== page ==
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Takoma Park grants 16-year-olds right to vote

When Takoma Park’s next Election Day arrives in November, the lines of voters ready to cast their ballots for the City Council will include a new set of voters making history.

During its Monday meeting, the Takoma Park City Council passed a series of city charter amendments regarding its voting and election laws, including one allowing 16- and 17-year-olds to vote in city elections.

The other adopted charter changes include those allowing felons who have served their sentence of incarceration to vote and same-day voter registration.

With Monday’s vote, Takoma Park became the first city in the United States to lower its voting age — which was previously 18 — to 16.

The voting age amendment brought out young residents to an April 8 public hearing where they cited their readiness and eagerness to participate in the city’s elections.

Other residents argued, however, that the teenagers lacked the maturity and experience to handle the responsibility and that they would be easily influenced by their parents.

Before he voted in support of the charter amendments, Mayor Bruce Williams said that, while he originally had not been convinced the change was a good one, he agreed with the argument that lowering the voting age could help residents establish a lifelong habit of voting.

Councilman Seth Grimes said that, after hearing and soliciting city residents’ opinions, he was not convinced by the arguments some presented that the young residents lacked maturity and that parents might influence their children’s political decisions.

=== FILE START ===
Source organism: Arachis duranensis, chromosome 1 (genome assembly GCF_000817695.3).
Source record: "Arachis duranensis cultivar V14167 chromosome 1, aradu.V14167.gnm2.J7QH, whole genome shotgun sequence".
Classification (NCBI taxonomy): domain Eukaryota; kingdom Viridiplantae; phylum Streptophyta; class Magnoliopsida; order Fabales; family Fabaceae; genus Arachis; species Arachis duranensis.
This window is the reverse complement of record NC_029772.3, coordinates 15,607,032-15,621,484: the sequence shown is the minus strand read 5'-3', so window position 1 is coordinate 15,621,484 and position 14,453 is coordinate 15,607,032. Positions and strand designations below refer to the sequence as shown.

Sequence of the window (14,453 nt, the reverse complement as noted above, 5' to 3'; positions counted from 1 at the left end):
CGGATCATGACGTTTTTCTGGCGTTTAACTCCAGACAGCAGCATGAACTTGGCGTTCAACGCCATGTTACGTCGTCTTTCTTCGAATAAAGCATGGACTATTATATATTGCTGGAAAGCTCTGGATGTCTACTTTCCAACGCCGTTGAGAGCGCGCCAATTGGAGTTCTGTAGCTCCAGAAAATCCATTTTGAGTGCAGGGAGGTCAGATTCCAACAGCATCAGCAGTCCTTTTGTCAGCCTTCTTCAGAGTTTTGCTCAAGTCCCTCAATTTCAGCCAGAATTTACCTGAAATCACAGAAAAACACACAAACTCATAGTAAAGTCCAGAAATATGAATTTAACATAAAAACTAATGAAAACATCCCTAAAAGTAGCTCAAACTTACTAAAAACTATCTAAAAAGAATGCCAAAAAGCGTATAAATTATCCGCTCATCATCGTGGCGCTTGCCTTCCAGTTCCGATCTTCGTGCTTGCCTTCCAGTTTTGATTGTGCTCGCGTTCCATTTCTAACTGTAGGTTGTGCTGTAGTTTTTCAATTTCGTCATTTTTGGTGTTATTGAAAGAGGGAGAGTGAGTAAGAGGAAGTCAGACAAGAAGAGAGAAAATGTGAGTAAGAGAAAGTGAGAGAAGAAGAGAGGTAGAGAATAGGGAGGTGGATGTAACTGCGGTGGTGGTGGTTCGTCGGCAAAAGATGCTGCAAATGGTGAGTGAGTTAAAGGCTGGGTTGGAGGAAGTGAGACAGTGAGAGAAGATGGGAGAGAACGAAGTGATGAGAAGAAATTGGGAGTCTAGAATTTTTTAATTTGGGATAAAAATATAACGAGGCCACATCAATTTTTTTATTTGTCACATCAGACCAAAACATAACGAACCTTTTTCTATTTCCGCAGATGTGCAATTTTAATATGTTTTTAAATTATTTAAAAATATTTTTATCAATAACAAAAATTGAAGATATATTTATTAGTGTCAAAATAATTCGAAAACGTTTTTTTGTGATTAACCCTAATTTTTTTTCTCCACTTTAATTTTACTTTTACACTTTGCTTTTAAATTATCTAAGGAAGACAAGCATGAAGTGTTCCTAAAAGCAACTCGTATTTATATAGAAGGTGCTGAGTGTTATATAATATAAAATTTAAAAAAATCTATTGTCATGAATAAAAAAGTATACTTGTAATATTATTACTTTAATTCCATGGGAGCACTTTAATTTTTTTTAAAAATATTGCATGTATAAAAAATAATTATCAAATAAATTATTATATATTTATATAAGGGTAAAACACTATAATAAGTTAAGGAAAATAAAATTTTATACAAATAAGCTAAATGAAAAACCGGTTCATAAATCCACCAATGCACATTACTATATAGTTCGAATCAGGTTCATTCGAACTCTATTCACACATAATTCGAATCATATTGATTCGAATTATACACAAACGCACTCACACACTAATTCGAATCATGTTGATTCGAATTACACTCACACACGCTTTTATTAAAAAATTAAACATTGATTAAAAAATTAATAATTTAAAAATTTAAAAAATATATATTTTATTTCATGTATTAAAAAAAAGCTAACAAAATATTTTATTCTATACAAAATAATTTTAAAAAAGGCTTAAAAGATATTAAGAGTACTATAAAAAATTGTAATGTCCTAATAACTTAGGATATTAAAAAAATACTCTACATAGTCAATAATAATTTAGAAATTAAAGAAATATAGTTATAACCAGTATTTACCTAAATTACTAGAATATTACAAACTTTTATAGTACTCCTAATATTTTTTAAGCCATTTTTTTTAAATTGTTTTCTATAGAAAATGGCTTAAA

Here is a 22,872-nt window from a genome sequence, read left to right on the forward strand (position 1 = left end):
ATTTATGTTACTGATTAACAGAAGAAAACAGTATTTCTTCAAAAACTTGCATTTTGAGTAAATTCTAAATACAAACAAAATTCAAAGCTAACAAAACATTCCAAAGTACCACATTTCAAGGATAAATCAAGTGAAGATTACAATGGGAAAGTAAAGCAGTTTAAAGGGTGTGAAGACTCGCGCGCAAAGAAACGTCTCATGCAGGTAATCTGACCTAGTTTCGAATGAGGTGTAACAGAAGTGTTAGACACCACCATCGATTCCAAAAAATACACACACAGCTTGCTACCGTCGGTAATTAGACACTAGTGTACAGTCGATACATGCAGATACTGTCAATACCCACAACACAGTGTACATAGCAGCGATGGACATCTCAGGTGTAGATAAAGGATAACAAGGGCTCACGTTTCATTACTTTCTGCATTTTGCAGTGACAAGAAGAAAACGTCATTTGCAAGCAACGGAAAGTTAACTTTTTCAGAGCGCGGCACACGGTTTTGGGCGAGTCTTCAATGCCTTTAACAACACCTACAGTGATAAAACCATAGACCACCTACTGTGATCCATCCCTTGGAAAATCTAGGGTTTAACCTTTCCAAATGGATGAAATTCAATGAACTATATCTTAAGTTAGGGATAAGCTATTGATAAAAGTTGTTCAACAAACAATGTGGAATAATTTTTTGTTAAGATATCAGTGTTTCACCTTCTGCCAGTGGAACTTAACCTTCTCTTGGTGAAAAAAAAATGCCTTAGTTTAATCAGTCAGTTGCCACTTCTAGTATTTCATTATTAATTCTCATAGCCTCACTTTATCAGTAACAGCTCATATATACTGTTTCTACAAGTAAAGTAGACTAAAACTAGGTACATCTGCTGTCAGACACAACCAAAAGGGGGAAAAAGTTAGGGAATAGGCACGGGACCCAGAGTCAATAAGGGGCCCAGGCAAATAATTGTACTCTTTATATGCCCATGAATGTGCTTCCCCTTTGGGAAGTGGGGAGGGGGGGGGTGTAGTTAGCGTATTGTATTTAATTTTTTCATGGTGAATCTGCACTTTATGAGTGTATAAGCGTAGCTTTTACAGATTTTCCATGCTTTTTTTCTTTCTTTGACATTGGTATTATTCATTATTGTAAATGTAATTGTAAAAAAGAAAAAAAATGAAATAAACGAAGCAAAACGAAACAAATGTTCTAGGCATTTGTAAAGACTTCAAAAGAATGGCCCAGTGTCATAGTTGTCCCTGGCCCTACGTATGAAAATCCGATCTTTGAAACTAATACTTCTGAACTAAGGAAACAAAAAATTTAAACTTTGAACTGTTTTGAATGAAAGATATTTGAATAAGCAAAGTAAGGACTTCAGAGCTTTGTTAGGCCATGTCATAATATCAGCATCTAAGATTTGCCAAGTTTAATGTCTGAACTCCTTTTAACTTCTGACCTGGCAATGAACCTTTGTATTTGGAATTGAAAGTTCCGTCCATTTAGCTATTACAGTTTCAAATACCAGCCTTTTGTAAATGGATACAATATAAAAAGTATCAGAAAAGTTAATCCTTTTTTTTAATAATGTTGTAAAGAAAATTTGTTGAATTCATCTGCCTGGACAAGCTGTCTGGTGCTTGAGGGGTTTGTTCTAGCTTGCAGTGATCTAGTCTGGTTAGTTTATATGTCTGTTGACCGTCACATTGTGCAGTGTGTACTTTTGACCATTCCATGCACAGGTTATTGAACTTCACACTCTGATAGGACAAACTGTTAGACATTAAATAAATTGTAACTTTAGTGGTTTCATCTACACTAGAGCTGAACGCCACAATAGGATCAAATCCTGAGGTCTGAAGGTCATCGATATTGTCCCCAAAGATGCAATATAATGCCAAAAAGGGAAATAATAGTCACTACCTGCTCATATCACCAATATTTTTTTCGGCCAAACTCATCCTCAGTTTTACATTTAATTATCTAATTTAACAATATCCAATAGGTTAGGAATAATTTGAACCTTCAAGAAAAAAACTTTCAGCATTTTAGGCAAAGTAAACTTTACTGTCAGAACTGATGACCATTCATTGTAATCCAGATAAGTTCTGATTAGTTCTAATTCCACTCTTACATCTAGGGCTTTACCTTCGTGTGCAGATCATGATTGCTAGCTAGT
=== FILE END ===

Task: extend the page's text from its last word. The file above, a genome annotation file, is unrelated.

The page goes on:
“I just don’t buy it, and I don’t buy that we should be motivated by fear of the downside,” Grimes said.

For Councilman Tim Male, who initiated the council’s voting age discussion, the amendment “is a great step forward” in a set of important charter changes.

“We have many 16- and 17-year-olds in our community who care deeply about this place” and are deeply engaged in politics, Male said.

Councilman Fred Schultz — who later gave the only opposing vote to the amendments — proposed a motion during the meeting that the charter amendments be put to referendum during the city’s November election.

“The charter we have today is something that has evolved over scores and scores of years, and it’s not something to be tampered with lightly,” Schultz said, adding that the decision was important enough to let city residents decide.

Though the mayor supported the motion, it failed to pass the council.

“I think that many of the decisions that we make are extremely important,” Councilman Terry Seamens said. “The people we represent certainly let us know throughout whether we’re doing what they wish or not, and I think the same case can be true this time.”

The motion, however, prompted comment from several residents.

City resident Catherine Tunis said she thought the charter amendments marked a decision that was too big for only seven people to decide.

“People generally agree that this is a large enough question that it should be going to referendum,” she said, adding that she knew of at least 30 people who signed a referendum petition.

A young resident who identified herself as a Montgomery Blair High School student said the city’s petition process is sufficient.

“With all due respect to Councilmember Schultz, I believe that the people of Takoma Park have had the opportunity to have their voices heard on this issue,” she said.

Other Montgomery Blair students recently said during an interview with the Gazette that they wanted to see 16- and 17-year-olds given the opportunity to vote.

Tommy Raskin, a senior at Montgomery Blair and son of state Sen. Jamie B. Raskin (D-District 20), said during the April 19 interview that he thought the city’s teenagers would rise to the occasion and become informed voters.

“We cultivate interest in democracy by giving people opportunities to participate,” he said.


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